What a picture! The second 787 Dreamliner, ZA002, made a special fly-by during last year’s event.

We have other 787 anniversaries coming in the months ahead - a year since delivery and a year since the start of revenue service. While those dates will likely get more attention, certification was a turning point that will always stick in my mind. Let me be the first to say “happy anniversary” to the entire team.

Absolutely committed

The front page headline in today’s Seattle Times had some people scratching their heads. The story’s premise is that we’ve slowed down the development process for our 777X. The fact is— our timing on a 777X decision hasn’t changed one bit.

Our new president and CEO Ray Conner said it best today: “We are absolutely committed to the 777X.” He said the same thing at the Farnborough Airshow—and also made it clear that he feels the same way about the 787-10X.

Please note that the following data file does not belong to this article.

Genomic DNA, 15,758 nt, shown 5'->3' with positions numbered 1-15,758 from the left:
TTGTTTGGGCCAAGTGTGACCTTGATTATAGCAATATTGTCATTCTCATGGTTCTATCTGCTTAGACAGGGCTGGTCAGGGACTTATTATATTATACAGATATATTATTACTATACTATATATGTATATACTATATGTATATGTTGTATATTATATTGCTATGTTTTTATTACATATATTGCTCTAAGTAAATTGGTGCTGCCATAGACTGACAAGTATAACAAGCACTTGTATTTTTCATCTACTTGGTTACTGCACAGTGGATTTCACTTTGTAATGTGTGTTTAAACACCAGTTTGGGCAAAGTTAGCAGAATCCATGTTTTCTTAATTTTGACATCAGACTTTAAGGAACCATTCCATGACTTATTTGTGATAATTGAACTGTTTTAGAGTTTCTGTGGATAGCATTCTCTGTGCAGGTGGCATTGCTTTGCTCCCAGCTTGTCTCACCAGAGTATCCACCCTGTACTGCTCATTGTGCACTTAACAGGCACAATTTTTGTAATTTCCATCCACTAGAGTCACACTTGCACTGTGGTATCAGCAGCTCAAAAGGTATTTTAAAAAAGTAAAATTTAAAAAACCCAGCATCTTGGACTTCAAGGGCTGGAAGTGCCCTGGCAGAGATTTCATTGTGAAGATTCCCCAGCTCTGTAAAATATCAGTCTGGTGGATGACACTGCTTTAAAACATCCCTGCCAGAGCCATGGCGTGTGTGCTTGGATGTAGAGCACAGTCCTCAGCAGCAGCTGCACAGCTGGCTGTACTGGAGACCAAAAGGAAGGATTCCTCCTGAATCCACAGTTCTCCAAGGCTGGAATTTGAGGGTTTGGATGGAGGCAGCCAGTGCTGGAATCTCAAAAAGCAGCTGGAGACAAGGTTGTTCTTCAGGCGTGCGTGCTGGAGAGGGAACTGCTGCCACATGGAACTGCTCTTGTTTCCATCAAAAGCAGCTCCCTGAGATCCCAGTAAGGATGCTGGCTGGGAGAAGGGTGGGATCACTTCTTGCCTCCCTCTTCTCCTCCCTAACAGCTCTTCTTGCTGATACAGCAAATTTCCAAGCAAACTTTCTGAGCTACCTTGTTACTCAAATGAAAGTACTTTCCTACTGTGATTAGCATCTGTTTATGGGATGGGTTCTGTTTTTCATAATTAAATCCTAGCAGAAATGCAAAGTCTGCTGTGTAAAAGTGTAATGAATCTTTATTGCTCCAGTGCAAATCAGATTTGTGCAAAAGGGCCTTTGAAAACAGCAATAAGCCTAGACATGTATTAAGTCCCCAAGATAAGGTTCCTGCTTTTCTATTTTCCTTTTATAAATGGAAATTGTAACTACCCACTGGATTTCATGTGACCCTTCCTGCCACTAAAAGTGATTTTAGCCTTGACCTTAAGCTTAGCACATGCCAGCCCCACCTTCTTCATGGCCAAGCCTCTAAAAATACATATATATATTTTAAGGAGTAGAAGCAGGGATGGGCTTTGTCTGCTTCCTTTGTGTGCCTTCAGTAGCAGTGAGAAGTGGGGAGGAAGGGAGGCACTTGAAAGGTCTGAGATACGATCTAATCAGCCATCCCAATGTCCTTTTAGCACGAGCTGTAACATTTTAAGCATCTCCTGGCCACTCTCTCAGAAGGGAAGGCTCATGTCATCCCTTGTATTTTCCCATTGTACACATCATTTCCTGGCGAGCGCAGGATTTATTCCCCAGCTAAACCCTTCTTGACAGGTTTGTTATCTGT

Let’s talk about where things stand right now with both airplanes. We’re engaging our customers to make sure we understand their specific needs while continuing to invest both the time and the resources to make sure we bring the absolute best products to the market. The plan is to have the airplanes enter the market late this decade. When we’re confident with all the factors, we’ll act. As Ray said “my position is that when we are ready, we will go.”

In my travels across the world to meet with customers, stakeholders and media, I know there’s a huge interest in our future products. And our dedication to bring those products to the market remains just as strong today as it did before the newspaper headlines. Ray’s full message to Boeing employees is below.